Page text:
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Registered: May 2009
Location: Perth, AU
Distribution: LinuxMint
Posts: 359
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Since we are getting into personal preferences here,

I'd suggest Linux Mint as a starter O/S - & it does indeed come with a users guide

http://ftp.heanet.ie/pub/linuxmint.c...nglish_8.1.pdf

that starts with downloading, installing the whole thing
& then goes into using the various menus....

and is based upon the ever popular Ubuntu O/S.

Last edited by pierre2; 03-25-2010 at 09:32 AM.
 
Old 03-25-2010, 12:48 PM   #23
mrmnemo
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Registered: Aug 2009
Distribution: linux
Posts: 527

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wow. i have seen the same thing described 3 ways to you. early this morning i tried to show you a linuk on how to forge that showed a desktop POST setup which you said wasnt what you needed. it seemed you got very frustrated with everything. anyways, hope you get it figured out.
 
Old 03-25-2010, 06:54 PM   #24
Mortis1369
Member
 
Registered: Feb 2010
Location: Denver, CO
Distribution: Fedora 12, Ubuntu 10.10, Linux Mint 10
Posts: 47

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there are several different ways to install packages in all linux operating systems, but to address your first concern of WHY we use linux, the answers are simple: 1) Microsoft is a corporate giant based on making things simpler for the common population and i guess i will address my second point in the first by saying that this is at the expense of security. Windows is the easiest thing in the world to hack. And each new hack of some piece of windows produces all those pesky viruses that you get on that god forsaken os... but to get to the point, tarballs are hard to install for someone who is coming from windows, as they do not install themselves... but there are usually packages that will install themselves as well for your platform... if you are coming from a windows pc i would personally suggest trying an operating system like Ubuntu or Fedora (i personally use both of them)... but if you are expecting to be able to have complete support of all windows applications on linux, think again. There is a program called Wine, but getting it to work is a pain. It requires hours of configuration, and trying to get the proper .dll's for what you want it to do... its a real piece of work... but for everything that windows does, we have an application for each as well... but they dont usually come with the things that you take for granted from windows... i.e. MP3 support. there is a program that i would like you to take a look at to get your linux pc to do everything that you want it to... here is the link for it: http://sourceforge.net/projects/easylife-linux/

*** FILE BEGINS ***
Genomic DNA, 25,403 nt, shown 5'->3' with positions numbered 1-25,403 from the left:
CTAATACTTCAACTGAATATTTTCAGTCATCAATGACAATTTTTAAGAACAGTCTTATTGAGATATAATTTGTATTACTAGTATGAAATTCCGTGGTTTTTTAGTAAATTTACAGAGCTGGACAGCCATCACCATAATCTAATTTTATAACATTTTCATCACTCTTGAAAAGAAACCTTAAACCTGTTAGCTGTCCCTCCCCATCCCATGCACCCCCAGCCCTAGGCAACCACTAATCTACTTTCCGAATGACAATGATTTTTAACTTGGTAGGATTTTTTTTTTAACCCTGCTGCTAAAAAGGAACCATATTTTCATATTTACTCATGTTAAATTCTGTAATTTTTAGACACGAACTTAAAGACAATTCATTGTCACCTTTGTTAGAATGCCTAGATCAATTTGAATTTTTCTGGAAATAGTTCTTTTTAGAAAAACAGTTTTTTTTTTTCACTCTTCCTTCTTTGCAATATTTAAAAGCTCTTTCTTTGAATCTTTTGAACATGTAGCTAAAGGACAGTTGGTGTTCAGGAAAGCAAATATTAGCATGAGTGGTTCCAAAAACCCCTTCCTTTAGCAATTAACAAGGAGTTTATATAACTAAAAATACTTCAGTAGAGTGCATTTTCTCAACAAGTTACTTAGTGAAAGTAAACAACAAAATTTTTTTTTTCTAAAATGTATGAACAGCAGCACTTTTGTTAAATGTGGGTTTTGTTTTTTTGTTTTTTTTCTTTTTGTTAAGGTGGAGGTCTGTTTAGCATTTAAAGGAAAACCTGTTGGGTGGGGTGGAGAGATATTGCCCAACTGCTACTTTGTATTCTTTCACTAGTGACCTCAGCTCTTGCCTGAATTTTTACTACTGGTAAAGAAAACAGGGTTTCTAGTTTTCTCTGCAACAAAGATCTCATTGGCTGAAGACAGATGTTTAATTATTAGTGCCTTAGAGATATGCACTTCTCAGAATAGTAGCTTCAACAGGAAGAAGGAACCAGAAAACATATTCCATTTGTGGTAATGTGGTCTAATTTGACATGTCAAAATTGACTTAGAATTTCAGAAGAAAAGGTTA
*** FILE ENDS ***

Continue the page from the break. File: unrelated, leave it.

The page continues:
it is called easyLife, it install/configures your linux PC to do everything that you want it to... from mp3 support to reading and writing DVD's... but again, go with Fedora, we are at 12 and you can get the live cd from the website: http://www.fedoraproject.org

if you need additional applications after you install fedora, just google for the name of the application, then go to the terminal under applications>system tools>terminal and follow this code:

Code:
su

yum -y install application-name

and i forgot to add that the other way to install is to use the package manager. Almost every distro of linux has one, it can usually be found under the system tab (and i say almost because some distro's like Slackware, dont come with a "desktop" right off the bat)

Last edited by Mortis1369; 03-25-2010 at 06:57 PM. Reason: forgot something